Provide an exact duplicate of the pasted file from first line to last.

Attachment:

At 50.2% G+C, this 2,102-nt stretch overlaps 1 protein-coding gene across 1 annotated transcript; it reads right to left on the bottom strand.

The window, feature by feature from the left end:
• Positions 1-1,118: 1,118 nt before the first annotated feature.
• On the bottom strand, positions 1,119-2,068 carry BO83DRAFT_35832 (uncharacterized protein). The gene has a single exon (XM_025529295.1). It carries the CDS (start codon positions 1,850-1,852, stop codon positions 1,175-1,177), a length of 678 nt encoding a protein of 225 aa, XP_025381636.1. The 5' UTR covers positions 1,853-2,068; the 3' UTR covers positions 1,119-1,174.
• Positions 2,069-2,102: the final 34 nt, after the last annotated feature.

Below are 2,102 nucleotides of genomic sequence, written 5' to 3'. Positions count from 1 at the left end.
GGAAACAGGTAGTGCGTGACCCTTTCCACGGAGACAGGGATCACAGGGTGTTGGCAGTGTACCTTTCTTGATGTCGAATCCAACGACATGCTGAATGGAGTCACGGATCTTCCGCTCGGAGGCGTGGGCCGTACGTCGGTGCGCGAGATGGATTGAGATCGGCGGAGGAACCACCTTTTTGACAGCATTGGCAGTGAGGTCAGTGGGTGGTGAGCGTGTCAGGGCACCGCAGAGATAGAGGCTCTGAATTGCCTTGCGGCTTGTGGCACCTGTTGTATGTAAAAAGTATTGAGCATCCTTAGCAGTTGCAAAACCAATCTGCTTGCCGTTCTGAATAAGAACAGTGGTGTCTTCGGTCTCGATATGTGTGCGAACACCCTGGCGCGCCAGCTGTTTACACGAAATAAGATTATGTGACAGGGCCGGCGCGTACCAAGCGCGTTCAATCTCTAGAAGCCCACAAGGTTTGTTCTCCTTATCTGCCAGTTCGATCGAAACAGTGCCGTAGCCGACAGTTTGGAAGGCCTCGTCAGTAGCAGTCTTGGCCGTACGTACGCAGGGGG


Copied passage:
At 50.2% G+C, this 2,102-nt stretch overlaps 1 protein-coding gene across 1 annotated transcript; it reads right to left on the bottom strand.

The window, feature by feature from the left end:
• Positions 1-1,118: 1,118 nt before the first annotated feature.
• On the bottom strand, positions 1,119-2,068 carry BO83DRAFT_35832 (uncharacterized protein). The gene has a single exon (XM_025529295.1). It carries the CDS (start codon positions 1,850-1,852, stop codon positions 1,175-1,177), a length of 678 nt encoding a protein of 225 aa, XP_025381636.1. The 5' UTR covers positions 1,853-2,068; the 3' UTR covers positions 1,119-1,174.
• Positions 2,069-2,102: the final 34 nt, after the last annotated feature.

Below are 2,102 nucleotides of genomic sequence, written 5' to 3'. Positions count from 1 at the left end.
GGAAACAGGTAGTGCGTGACCCTTTCCACGGAGACAGGGATCACAGGGTGTTGGCAGTGTACCTTTCTTGATGTCGAATCCAACGACATGCTGAATGGAGTCACGGATCTTCCGCTCGGAGGCGTGGGCCGTACGTCGGTGCGCGAGATGGATTGAGATCGGCGGAGGAACCACCTTTTTGACAGCATTGGCAGTGAGGTCAGTGGGTGGTGAGCGTGTCAGGGCACCGCAGAGATAGAGGCTCTGAATTGCCTTGCGGCTTGTGGCACCTGTTGTATGTAAAAAGTATTGAGCATCCTTAGCAGTTGCAAAACCAATCTGCTTGCCGTTCTGAATAAGAACAGTGGTGTCTTCGGTCTCGATATGTGTGCGAACACCCTGGCGCGCCAGCTGTTTACACGAAATAAGATTATGTGACAGGGCCGGCGCGTACCAAGCGCGTTCAATCTCTAGAAGCCCACAAGGTTTGTTCTCCTTATCTGCCAGTTCGATCGAAACAGTGCCGTAGCCGACAGTTTGGAAGGCCTCGTCAGTAGCAGTCTTGGCCGTACGTACGCAGGGGG